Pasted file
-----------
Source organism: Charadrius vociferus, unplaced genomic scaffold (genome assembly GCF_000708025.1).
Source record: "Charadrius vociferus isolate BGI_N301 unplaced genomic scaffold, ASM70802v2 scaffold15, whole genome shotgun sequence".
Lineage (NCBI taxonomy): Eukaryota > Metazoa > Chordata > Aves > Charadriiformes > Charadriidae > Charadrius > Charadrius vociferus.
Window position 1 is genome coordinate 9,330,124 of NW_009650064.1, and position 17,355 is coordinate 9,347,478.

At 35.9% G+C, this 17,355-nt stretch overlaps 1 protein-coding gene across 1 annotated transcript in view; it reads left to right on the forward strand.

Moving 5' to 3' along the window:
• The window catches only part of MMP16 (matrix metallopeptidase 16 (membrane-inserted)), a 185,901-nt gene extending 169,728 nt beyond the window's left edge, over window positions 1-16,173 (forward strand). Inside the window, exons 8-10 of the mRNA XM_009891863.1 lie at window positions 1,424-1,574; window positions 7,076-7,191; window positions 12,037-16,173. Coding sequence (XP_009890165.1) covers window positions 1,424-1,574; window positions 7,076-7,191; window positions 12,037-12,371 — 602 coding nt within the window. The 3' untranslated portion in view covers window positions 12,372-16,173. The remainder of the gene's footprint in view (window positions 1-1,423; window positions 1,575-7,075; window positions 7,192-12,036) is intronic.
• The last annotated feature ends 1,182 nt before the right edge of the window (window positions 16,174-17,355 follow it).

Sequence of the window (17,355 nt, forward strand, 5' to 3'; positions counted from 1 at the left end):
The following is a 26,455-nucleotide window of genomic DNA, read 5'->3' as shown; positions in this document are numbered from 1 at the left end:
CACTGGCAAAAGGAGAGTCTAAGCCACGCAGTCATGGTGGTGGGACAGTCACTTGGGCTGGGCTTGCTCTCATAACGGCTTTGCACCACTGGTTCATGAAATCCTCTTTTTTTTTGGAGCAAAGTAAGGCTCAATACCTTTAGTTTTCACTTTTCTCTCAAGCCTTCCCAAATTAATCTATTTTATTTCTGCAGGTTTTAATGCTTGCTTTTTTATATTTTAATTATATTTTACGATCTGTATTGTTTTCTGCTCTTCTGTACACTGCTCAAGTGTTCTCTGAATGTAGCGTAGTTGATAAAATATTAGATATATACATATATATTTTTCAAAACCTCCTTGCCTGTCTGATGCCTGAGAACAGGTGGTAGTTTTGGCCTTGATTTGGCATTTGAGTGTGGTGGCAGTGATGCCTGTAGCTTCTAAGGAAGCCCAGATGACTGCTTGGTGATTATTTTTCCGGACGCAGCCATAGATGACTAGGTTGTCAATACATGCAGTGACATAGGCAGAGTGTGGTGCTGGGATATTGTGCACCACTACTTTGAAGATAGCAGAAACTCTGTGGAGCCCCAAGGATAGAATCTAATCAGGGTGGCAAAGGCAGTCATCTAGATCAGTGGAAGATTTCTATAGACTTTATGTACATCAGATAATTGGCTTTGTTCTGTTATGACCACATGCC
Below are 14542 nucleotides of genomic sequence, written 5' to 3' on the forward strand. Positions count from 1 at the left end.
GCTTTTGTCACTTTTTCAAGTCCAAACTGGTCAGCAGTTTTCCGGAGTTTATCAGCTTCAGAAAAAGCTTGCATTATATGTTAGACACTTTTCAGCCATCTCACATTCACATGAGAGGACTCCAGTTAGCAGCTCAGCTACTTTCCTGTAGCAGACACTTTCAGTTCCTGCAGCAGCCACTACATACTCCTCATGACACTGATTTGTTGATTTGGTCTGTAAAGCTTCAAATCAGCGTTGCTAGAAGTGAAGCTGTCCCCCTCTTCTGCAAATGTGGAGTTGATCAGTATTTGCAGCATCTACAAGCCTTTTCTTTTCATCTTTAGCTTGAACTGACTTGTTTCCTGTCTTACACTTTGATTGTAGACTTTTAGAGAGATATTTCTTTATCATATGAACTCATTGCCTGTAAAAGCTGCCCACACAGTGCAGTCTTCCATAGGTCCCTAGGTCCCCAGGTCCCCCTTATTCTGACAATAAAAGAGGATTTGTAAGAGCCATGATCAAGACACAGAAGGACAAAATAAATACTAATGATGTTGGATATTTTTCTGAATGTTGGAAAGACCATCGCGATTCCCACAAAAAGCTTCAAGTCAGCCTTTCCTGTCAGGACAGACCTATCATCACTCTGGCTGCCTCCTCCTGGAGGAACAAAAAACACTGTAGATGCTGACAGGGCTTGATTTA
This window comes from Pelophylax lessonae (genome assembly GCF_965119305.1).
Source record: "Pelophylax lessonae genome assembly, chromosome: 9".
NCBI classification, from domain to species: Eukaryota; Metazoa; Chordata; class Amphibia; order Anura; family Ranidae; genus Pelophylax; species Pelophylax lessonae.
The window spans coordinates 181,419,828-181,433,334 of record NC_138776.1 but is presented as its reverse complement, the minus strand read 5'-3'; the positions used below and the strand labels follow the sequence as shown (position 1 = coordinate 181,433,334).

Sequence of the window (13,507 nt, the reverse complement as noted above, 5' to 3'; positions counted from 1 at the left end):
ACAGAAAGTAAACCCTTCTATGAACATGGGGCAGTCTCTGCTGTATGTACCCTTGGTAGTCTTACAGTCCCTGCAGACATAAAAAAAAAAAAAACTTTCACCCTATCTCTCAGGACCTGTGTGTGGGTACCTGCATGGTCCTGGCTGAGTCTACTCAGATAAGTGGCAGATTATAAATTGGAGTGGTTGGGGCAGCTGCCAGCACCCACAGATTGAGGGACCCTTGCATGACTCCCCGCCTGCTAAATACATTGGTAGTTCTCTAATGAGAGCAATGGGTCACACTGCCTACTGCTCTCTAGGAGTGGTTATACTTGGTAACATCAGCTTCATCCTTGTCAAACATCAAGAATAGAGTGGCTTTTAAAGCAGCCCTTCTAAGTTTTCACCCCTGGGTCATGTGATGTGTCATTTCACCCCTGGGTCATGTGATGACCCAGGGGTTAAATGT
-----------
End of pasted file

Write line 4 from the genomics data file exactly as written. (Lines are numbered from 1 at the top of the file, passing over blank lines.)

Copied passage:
Window position 1 is genome coordinate 9,330,124 of NW_009650064.1, and position 17,355 is coordinate 9,347,478.